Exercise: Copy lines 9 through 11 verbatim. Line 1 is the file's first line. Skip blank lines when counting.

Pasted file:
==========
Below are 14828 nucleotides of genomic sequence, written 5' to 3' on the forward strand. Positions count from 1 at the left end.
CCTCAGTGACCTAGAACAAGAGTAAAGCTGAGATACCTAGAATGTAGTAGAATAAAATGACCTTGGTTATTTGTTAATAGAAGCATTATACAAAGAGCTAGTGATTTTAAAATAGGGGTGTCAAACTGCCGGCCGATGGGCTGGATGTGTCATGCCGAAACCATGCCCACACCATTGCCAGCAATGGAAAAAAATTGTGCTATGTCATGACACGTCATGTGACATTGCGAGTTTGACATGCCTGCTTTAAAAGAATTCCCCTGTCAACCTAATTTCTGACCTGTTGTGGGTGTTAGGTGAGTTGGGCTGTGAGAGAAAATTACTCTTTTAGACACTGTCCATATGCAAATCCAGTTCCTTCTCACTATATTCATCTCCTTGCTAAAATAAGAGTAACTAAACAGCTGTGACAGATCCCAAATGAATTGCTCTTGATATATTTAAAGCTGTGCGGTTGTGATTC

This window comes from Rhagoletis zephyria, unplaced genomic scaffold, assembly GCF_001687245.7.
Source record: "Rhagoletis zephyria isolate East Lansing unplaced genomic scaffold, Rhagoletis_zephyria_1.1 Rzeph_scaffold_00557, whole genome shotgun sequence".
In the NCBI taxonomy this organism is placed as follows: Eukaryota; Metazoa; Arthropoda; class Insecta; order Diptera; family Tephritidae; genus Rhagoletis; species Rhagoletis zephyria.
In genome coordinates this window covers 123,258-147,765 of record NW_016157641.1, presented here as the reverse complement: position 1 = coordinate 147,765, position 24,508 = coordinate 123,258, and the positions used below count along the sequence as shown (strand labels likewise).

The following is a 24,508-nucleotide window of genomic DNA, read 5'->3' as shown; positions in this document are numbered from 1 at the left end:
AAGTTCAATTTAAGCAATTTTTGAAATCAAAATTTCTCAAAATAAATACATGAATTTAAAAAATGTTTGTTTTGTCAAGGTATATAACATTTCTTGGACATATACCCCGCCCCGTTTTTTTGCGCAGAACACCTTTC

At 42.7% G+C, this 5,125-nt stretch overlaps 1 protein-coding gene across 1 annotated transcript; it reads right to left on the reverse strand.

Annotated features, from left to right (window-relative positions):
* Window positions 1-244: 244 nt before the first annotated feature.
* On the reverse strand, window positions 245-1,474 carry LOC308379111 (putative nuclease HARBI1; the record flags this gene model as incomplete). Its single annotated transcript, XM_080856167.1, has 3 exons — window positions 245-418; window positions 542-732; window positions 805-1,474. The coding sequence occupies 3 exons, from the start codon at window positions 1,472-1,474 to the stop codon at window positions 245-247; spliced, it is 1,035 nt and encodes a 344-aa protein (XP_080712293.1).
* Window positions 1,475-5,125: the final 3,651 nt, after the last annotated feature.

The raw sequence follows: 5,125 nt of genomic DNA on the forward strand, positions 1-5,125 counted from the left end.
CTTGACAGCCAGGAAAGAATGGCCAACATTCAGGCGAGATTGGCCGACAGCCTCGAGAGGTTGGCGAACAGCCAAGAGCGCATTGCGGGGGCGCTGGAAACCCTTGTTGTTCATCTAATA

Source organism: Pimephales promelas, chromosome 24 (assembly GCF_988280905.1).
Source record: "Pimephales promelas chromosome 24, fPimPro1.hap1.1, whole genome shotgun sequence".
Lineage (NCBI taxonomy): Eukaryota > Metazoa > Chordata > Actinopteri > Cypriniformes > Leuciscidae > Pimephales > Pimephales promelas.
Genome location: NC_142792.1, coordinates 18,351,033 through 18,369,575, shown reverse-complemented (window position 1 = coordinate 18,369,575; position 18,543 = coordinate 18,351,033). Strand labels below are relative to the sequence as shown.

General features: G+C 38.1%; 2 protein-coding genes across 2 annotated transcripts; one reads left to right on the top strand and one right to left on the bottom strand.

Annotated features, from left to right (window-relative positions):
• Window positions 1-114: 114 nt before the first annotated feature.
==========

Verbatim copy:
At 42.7% G+C, this 5,125-nt stretch overlaps 1 protein-coding gene across 1 annotated transcript; it reads right to left on the reverse strand.

Annotated features, from left to right (window-relative positions):
* Window positions 1-244: 244 nt before the first annotated feature.